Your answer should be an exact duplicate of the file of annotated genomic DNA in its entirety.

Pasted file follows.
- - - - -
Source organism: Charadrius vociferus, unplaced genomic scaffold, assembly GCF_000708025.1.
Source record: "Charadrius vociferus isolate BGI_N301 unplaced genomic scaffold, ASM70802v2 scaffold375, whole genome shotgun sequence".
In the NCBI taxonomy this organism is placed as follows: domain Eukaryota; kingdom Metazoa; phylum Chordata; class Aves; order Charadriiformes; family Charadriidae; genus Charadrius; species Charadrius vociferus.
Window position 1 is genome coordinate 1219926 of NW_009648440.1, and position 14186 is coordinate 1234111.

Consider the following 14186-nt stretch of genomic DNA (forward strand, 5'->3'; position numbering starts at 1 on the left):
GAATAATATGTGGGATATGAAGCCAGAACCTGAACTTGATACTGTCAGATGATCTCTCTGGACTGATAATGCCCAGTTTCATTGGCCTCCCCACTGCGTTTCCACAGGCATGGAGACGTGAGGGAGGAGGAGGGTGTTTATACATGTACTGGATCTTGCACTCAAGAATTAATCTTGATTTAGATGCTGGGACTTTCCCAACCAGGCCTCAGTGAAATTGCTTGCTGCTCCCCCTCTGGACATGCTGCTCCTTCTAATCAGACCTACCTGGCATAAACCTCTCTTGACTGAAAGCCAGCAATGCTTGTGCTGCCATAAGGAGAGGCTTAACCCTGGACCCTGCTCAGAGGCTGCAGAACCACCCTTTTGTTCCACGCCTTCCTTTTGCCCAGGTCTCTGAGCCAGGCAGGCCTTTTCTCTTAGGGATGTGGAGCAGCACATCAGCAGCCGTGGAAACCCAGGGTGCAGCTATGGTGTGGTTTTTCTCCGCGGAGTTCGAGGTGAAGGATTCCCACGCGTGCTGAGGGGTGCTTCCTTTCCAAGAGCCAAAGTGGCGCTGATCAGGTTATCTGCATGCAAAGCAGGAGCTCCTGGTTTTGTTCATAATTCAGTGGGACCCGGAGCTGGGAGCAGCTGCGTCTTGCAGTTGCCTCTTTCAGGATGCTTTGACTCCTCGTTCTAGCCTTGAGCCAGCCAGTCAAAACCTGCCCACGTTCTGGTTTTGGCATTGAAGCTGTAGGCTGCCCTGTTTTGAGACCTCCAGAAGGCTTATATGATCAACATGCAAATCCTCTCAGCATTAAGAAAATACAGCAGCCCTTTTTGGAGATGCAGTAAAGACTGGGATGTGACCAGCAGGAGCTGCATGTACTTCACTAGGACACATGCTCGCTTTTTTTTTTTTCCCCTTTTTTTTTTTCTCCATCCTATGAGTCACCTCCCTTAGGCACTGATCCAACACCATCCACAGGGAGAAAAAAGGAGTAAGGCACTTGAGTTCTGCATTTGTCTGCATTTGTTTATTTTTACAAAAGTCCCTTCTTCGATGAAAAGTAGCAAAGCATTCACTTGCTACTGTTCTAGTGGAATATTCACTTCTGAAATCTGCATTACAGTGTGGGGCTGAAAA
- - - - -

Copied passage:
Source organism: Charadrius vociferus, unplaced genomic scaffold, assembly GCF_000708025.1.
Source record: "Charadrius vociferus isolate BGI_N301 unplaced genomic scaffold, ASM70802v2 scaffold375, whole genome shotgun sequence".
In the NCBI taxonomy this organism is placed as follows: domain Eukaryota; kingdom Metazoa; phylum Chordata; class Aves; order Charadriiformes; family Charadriidae; genus Charadrius; species Charadrius vociferus.
Window position 1 is genome coordinate 1219926 of NW_009648440.1, and position 14186 is coordinate 1234111.

Consider the following 14186-nt stretch of genomic DNA (forward strand, 5'->3'; position numbering starts at 1 on the left):
GAATAATATGTGGGATATGAAGCCAGAACCTGAACTTGATACTGTCAGATGATCTCTCTGGACTGATAATGCCCAGTTTCATTGGCCTCCCCACTGCGTTTCCACAGGCATGGAGACGTGAGGGAGGAGGAGGGTGTTTATACATGTACTGGATCTTGCACTCAAGAATTAATCTTGATTTAGATGCTGGGACTTTCCCAACCAGGCCTCAGTGAAATTGCTTGCTGCTCCCCCTCTGGACATGCTGCTCCTTCTAATCAGACCTACCTGGCATAAACCTCTCTTGACTGAAAGCCAGCAATGCTTGTGCTGCCATAAGGAGAGGCTTAACCCTGGACCCTGCTCAGAGGCTGCAGAACCACCCTTTTGTTCCACGCCTTCCTTTTGCCCAGGTCTCTGAGCCAGGCAGGCCTTTTCTCTTAGGGATGTGGAGCAGCACATCAGCAGCCGTGGAAACCCAGGGTGCAGCTATGGTGTGGTTTTTCTCCGCGGAGTTCGAGGTGAAGGATTCCCACGCGTGCTGAGGGGTGCTTCCTTTCCAAGAGCCAAAGTGGCGCTGATCAGGTTATCTGCATGCAAAGCAGGAGCTCCTGGTTTTGTTCATAATTCAGTGGGACCCGGAGCTGGGAGCAGCTGCGTCTTGCAGTTGCCTCTTTCAGGATGCTTTGACTCCTCGTTCTAGCCTTGAGCCAGCCAGTCAAAACCTGCCCACGTTCTGGTTTTGGCATTGAAGCTGTAGGCTGCCCTGTTTTGAGACCTCCAGAAGGCTTATATGATCAACATGCAAATCCTCTCAGCATTAAGAAAATACAGCAGCCCTTTTTGGAGATGCAGTAAAGACTGGGATGTGACCAGCAGGAGCTGCATGTACTTCACTAGGACACATGCTCGCTTTTTTTTTTTTCCCCTTTTTTTTTTTCTCCATCCTATGAGTCACCTCCCTTAGGCACTGATCCAACACCATCCACAGGGAGAAAAAAGGAGTAAGGCACTTGAGTTCTGCATTTGTCTGCATTTGTTTATTTTTACAAAAGTCCCTTCTTCGATGAAAAGTAGCAAAGCATTCACTTGCTACTGTTCTAGTGGAATATTCACTTCTGAAATCTGCATTACAGTGTGGGGCTGAAAA